The lifeguard was awesome in that she let me and Olivia go down one of the slides together so that O could get a feel for what it was like. After that, there was no stopping that girl. She went down those slides more often and we could count in the five hours we were at the park.

Alyssa and Jaxon managed to find other kids to have a ‘water war’ with. There were water guns and a cannon that shot water at passersby.

The pool was three and a half feet deep, which is perfect for our kiddos. Deep enough for Jaxon to cannon ball to his heart’s content and for Olivia to jump in over and over again and not so deep that we had to worry it was ever over their heads.

Going on a Tuesday was perfect. There were other families there but not so many that it felt crowded and no one ever had to wait to go down a slide.

All in all, it was definitely worth the $16/person to get in for the day. The fresh air, the sunshine, the exercise we all got was worth the price of admission.

Watching my sweet Livie, a girl some doctors predicted would never walk climb those stairs, jump into that pool, swim and laugh and run with her sister and her cousin, that too, was worth the price of admission.

Monday, July 17, 2017

These Girls

I apologized to Alyssa the other night.

Why? Well, let me tell you.

While we were at the family reunion a couple of weeks ago, I was telling a story. I don’t even remember the story now, only that Alyssa was part of it. And during the story, I said something about her rolling her eyes or sighing. Something that portrayed her in a less than flattering light.

She was right there and she protested, saying she hadn’t done or said whatever it was that I’d said she’d done or said.

I thought about it for about a week and realized that while I fully confess to being the queen of hyperbole I need to turn in my crown when it comes to telling stories about Lyss. Especially when she’s right there. It’s not fair to me to tell a story and exaggerate some of the features of that story if it makes Lyss look bad. She is such a great kid and she deserves for me to tell stories that show how great she is, not how she’s a ‘typical teenager.’ Because really, she’s not all that typical.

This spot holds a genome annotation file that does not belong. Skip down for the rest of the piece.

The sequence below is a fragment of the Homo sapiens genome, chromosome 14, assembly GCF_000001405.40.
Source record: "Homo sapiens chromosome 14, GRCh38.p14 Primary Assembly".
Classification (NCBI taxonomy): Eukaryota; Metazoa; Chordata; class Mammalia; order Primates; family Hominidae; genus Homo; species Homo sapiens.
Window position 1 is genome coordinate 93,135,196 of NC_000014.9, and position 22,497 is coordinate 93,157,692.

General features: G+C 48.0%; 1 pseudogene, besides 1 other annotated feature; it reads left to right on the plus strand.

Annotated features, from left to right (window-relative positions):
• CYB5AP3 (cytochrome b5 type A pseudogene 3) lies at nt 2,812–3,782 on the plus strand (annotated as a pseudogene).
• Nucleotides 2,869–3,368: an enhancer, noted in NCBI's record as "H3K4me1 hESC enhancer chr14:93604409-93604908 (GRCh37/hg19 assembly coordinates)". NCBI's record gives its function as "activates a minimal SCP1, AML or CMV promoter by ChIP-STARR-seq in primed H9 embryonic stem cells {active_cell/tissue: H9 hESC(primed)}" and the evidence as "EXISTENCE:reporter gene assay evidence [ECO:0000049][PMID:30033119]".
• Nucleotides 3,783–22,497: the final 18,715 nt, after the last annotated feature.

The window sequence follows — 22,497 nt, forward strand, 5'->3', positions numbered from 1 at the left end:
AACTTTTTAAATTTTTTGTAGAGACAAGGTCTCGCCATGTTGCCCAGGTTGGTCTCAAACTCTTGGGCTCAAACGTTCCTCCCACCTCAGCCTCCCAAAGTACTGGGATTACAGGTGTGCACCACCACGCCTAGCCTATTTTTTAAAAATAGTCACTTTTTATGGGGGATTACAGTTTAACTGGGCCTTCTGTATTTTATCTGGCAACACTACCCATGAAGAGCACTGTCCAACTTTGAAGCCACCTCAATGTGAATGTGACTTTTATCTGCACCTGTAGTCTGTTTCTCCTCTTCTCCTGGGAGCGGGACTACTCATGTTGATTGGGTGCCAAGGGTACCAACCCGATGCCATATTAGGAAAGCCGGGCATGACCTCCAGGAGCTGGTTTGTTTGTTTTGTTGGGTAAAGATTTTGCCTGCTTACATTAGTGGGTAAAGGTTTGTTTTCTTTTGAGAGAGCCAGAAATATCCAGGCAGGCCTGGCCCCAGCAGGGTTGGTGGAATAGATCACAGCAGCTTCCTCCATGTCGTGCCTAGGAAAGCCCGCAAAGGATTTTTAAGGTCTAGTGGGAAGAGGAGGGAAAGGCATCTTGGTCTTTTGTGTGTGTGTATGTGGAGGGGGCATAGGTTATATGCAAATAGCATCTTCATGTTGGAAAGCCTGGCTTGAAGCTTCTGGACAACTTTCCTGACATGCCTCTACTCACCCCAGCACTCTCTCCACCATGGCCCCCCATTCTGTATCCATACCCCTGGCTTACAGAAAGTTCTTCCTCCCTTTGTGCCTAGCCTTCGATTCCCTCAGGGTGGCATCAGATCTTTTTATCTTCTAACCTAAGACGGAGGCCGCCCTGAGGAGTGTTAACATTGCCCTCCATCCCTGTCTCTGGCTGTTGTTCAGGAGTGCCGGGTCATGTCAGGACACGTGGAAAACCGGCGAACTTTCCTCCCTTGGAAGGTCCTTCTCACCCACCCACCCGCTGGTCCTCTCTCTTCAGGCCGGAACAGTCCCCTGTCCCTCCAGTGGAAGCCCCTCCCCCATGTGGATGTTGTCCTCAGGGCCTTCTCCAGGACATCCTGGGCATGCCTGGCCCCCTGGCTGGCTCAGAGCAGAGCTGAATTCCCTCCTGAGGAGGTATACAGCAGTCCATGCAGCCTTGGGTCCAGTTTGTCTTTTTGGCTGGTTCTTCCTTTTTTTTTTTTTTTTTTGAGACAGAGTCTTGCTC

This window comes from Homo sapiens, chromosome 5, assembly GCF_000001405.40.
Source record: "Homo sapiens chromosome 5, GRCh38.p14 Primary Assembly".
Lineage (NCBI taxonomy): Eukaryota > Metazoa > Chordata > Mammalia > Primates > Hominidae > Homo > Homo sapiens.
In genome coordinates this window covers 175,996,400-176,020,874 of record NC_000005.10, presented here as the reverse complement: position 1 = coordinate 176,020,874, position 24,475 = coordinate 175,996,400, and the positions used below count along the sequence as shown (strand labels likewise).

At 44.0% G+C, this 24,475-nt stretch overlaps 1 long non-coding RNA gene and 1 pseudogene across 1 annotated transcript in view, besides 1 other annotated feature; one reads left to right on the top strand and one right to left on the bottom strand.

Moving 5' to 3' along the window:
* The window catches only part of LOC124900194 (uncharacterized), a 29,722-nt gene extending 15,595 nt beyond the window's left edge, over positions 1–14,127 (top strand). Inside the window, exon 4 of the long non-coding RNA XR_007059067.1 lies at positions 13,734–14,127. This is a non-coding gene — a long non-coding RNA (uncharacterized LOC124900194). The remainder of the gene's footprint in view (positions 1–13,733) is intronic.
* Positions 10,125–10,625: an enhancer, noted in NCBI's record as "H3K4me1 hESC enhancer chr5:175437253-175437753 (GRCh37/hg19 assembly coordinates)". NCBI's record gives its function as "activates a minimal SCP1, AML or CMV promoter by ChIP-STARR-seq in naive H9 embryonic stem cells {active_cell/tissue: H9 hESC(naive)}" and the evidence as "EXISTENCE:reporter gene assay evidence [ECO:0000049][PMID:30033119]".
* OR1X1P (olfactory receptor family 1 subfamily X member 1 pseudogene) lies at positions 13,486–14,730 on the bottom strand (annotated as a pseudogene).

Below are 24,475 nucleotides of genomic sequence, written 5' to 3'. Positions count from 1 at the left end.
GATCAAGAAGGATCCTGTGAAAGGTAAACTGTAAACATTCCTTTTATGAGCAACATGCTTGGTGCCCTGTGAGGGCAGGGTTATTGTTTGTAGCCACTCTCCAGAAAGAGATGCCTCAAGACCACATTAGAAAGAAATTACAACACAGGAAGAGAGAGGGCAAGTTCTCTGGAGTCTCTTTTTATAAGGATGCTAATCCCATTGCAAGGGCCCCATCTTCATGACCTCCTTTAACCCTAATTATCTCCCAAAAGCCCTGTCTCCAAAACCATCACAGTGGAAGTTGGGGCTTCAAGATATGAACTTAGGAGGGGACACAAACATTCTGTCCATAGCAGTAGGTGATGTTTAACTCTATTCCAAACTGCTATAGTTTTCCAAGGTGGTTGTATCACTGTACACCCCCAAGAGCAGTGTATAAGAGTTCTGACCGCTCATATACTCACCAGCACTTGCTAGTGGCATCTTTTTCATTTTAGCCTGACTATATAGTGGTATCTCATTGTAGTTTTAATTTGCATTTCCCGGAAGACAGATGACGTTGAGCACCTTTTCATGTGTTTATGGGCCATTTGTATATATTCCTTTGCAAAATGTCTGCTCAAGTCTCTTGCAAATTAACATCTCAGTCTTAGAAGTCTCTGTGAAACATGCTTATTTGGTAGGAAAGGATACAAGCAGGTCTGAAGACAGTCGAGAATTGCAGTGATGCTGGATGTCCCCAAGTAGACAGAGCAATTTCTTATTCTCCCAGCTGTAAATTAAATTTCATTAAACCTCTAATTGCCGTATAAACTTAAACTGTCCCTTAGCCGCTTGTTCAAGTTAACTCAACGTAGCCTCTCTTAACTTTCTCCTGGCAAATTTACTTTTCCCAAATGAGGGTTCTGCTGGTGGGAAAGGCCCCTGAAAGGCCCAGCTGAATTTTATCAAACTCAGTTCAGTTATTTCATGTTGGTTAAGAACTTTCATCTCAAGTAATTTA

So I told her all that and apologized if I’d ever made her feel bad when I was telling stories. I promised her that my stories will be more true-to-life and less exaggerated for effect, especially when she’s the star of those stories.

Livie, on the other hand, is still a my mercy.

Except with that girl, I don’t usually have to exaggerate to make the stories more interesting/funny/whatever.

Alyssa marched with her high school marching band in the Bean Days parade this weekend in Montpelier, Ohio. The parade started at 1:00pm. We got there at about 12:10 to try and get a good seat. Seats being on the sidewalk along Main Street. We got a decent spot under a tree across from the Circle K gas station. Once we were settled, my mom held our spot while Liv and I went to the gas station for refreshments and a potty break. (Ha! Alyssa hates it when I use the word “potty”. She insists that if a person doesn’t have a child three or younger, using the word “potty” is unnecessary. She’s prefer we say we’ve got to waz than say we have to use the potty. Whatever. P.S. No exaggeration here!)

Once we made our way back we settled in and waited. And waited and waited and waited. The parade didn’t actually make it past our post until 1:20. Alyssa’s band was the third to the last group to march by. That happened at 2:10.

Olivia managed to gather quite the loot of candy even though Jaxon wasn’t there to be her gatherer. She managed to rouse herself maybe three times to move from her perch under the tree to the road (maybe four feet away) to pick up a couple of suckers that had been tossed her way. But the rest of the time the people in the parade literally tossed candy into her lap. I mean, what? When we attend the 4th of July parade in Angola, kids are just about knocking each other over to get to the candy and the boys next to us acted like there was an invisible fence between them and Olivia. When the candy was on her side, those boys acted like it didn’t exist. It was weird.

Finally, once the band marched by (I got video!! Wheeee!) we gathered up the root beer stained quilt (Thanks, Liv.) and my mom’s chair and headed back to the car.

We’d walked maybe ten feet when Olivia deadpanned, “Well, that was…fun.”

Then she laughed at her own joke and opened another DumDum.

Thursday, July 13, 2017

Calming Down

Last Sunday was a busy day. I woke up before Olivia (unheard of on a weekend morning) and started getting things ready for the family reunion.

I needed to cut up the Rice Krispie treats. Squares, simple, non-watermelon squares, thank you so much. I put all the ingredients for the green bean casserole on the counter to be mixed and baked just before we left for the park so it would still be warm when we got there.

As is usual when I’m not in my bed when Olivia wakes up, her first stop was to Alyssa’s room to ask her sleeping sister if she knows where I am. Alyssa mumbled at Liv to go downstairs and LOOK for me but Olivia decided to muddle around Lyss’s room for a bit, making a bit of a mess on Lyss’s bed.

The day progressed, we went to the reunion, came home and collapsed on the couch due to too much socializing and being outside in the heat all day.